Portable Vertical Antenna
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When operating portable, one of the biggest challenges is providing an effective antenna. Wire is great - but needs supports of some type. Trees can be very handy for temporarily supporting wire. Sometimes trees are just not available. You can take your own 'tree' in the form of masts or maybe find some structure or railing to tie off on.
On a recent QRP outing I experimented with a friends (Terry - N9ZI) Buddistick™ vertical. What a beautiful piece of workmanship! After getting it setup and tuned it worked amazingly well with a single, elevated, tuned counterpoise. wire.
Knowing that I had some spare antenna components that were part of a kit that MFJ sold to make a tuned whip that attached directly to the back of a radio, I decided to try to duplicate the very effective and elegant Buddistick™.
The concept is to make the antenna self supporting and able to be broken down into small pieces for easy transport. Mine needs to fit on or into my motorcycle for trips with my PFR3 QRP rig. It needs to work on 40, 30, and 20 meters.
Here is what I came up with - Get creative and
make your own!
And, as always, YOUR MILEAGE MAY VARY!
Scroll down for more......
Photo shows : Antenna to tripod mount plate - Tripod - 2 mast sections Telescopic whip - Adjustable coil - Counterpoise wire
Everything is designed to use 3/8 x 24 thread that has become a standard for antennas. This makes all of the antenna pieces and parts interchangeable.
The mast sections are made out of 3/4 inch copper pipe. This pipe is easy to work with, stiff, and everyone can either solder the fittings or knows someone who can. The 3/4 inch size accommodates the 3/8 x 24 hardware nicely. Aluminum tubing would be great but I can't work with it like I can copper. Your local hardware store will sell you 2 18 inch pieces and the 4 needed end caps. Each mast section will have a 3/8 x 24 male on one end, and a 3/8 x 24 female on the other end.
This antenna uses and assortment of 3/8 x 24 nuts, bolts,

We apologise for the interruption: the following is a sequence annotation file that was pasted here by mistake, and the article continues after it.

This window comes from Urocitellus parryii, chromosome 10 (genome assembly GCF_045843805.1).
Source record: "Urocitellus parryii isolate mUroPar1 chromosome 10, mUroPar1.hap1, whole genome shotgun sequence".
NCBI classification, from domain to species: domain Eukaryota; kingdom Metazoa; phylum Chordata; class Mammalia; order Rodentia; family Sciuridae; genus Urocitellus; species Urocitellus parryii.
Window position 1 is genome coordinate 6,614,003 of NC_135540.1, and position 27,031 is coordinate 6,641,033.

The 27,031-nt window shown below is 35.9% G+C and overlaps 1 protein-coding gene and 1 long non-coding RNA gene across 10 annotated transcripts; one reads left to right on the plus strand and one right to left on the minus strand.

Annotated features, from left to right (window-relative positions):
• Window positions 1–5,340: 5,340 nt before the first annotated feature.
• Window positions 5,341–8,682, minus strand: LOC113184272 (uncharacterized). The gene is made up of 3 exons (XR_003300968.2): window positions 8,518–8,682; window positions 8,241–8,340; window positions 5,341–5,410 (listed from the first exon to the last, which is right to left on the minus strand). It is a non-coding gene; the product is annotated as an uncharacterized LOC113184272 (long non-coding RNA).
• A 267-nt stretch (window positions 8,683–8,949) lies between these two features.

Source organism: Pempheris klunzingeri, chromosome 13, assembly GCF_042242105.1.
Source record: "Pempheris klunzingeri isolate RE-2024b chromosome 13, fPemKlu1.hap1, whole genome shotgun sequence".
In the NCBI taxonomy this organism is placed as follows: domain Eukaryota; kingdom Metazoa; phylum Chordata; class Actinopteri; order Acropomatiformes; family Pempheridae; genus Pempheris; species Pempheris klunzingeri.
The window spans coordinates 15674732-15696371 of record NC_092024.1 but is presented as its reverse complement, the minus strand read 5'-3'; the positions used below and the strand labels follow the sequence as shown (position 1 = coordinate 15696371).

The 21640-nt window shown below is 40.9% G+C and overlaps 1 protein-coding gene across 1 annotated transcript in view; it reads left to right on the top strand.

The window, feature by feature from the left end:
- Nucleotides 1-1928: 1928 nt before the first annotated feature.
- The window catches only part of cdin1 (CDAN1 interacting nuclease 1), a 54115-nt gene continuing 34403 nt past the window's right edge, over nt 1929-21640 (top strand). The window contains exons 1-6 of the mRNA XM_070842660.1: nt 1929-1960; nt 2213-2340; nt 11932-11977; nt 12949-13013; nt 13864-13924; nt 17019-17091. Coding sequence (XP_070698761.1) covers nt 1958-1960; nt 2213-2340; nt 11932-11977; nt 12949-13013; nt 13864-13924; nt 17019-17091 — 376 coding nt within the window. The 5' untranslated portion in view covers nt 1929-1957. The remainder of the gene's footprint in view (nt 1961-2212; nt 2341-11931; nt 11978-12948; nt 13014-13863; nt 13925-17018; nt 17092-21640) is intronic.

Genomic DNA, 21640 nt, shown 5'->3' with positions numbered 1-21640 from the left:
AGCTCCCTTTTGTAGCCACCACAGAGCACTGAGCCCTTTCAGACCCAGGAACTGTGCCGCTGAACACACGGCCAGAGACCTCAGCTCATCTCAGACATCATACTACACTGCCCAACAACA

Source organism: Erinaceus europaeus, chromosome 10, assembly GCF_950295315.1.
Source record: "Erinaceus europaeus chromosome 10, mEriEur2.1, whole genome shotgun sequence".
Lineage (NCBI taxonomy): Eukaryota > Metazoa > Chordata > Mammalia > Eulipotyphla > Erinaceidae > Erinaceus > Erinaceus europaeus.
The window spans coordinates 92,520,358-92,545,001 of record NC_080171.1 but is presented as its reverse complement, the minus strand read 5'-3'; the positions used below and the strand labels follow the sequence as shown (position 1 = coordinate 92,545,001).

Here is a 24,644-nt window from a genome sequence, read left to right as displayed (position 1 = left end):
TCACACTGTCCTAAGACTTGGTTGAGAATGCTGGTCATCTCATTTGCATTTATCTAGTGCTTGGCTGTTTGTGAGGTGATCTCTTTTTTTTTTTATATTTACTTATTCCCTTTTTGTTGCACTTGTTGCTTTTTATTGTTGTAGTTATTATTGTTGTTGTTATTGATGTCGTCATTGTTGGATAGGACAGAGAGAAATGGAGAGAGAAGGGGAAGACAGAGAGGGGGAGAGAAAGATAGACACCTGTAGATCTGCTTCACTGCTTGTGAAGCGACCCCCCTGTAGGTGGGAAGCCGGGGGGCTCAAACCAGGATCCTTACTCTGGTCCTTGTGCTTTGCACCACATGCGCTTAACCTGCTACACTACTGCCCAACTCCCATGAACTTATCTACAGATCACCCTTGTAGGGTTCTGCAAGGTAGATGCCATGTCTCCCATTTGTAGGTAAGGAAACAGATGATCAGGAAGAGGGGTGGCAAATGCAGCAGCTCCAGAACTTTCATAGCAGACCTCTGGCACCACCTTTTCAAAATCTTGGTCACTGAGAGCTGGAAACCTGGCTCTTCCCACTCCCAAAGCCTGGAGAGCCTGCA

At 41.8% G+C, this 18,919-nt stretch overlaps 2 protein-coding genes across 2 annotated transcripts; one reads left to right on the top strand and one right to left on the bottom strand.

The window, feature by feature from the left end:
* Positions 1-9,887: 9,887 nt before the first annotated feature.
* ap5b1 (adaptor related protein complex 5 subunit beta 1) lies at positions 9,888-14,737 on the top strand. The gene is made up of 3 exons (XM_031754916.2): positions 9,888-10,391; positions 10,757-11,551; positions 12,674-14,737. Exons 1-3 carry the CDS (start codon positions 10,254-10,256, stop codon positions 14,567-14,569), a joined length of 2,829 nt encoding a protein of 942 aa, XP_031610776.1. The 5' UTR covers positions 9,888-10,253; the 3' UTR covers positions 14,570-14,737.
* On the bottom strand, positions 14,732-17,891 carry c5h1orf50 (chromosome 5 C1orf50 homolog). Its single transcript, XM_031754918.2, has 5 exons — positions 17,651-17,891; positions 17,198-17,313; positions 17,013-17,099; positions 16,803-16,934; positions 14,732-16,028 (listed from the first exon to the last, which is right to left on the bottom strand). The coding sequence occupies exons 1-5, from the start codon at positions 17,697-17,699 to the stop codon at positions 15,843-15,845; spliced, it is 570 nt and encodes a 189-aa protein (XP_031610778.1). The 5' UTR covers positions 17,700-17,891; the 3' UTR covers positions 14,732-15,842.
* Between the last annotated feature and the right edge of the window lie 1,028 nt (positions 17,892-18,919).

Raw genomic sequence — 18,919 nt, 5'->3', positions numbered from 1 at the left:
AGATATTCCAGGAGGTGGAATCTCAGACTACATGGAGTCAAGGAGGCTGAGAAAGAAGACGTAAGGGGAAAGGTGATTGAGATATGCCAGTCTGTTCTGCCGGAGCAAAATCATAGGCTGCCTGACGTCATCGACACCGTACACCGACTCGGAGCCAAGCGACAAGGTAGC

washers, and coupling nuts for the mast sections and coil. The telescopic
whip also uses the 3/8 x 24 standard.
To make the mast sections you drill a 3/8 inch hole in the end cap (closely centered) and use the 3/8 x 24 nuts, bolts, and coupling nuts to complete the end caps. I found that by NOT using stainless steel hardware, you will be able to solder these parts so that they do not loosen and come apart when hand tightening the antenna sections together. Whether you solder them or not, you really need to make sure that these are tight so that they won't loosen up after the end caps are soldered onto the pipe.
Male end cap Female end cap
Next step is to sweat solder the end caps onto the pipe. While you are at it, go ahead and sweat solder the washers, nuts, and coupling nuts such that they cannot loosen up. This is plumbers work! After all soldering is complete, a wire wheel polishes up the discolored copper, fittings, and solder.
Completed mast sections
Left - Completed adjustable coil with aligator clip 'wander lead' and 3/8 x 24 hardware
Right - Updated coil with Buddipole clips and banana plug wander lead
The adjustable coil is essentially 3.5 inches of 2.5" coil stock at 10 turns per inch over 6 inches of PVC with 3/8 x 24 hardware in each end cap (bottom is male and top is female to accommodate the telescopic whip). The coil stock attaches to the hardware with 3/8" ring terminals and the "wander lead" attaches at the feed point. The original wander lead uses a flat tipped alligator clip to tune and attach to the proper coil turn. The updated configuration uses the Buddipole clips and a wander lead with a small banana plug.
NOTE: MFJ Sells a "Ultimate Portable HF Vertical" Kit that includes a telescopic whip, coil, and coil clips MFJ-1964K that can be used for this project.
You will need to mount your antenna onto a tripod. My tripod was originally designed for a portable work light and had a 1/4 x 20 threaded hole on top of the tripod. Your plate will be dependent on your tripod. I used a luggage rack mounting plate complete with the UHF connector to 3/8 x 24 coupling nut. Hamfests are a good source for these options.
Mount with 1/4 x 20 knob and stud and wing nut for counterpoise wire
NOTE: The Buddistick™ from Buddipole uses a plate made for a camera tripod - I would guess that you could buy the plate from them if you can't make one up.
How does it play?
With a single 1/4 wave counterpoise wire I have easily been able to achieve less than 1.5:1 SWR on 40, 30, and 20 meters. Other bands are well within reach by adjusting the coil tap, mast configuration, whip length, etc. The counterpoise wire is an important part of tuning the antenna. I have had best luck with the counterpoise wire about 2 foot above ground on each end and the length at 1/4 wavelength. There are many things to adjust and try. But then, that is the fun of it.
I had good luck with the antenna on my recent trip to Brown County State Park. Click here for more info on that trip.
I have developed a saying when it comes to antennas:
"It is what it is"
It is a center load, shortened ground plain vertical antenna. As a ground plane it should be fairly efficient. There will be some loss in the coil versus a full 1/4 wave vertical ground plane, but this is a large diameter, 10 turn per inch, heavy coil - so losses shouldn't be too bad.
The ease of setup and the portability make this an antenna that will be fun to use and make contacts with, especially when wire supports are not available.
Photo shows 1.1:1 SWR on 7.045 mhz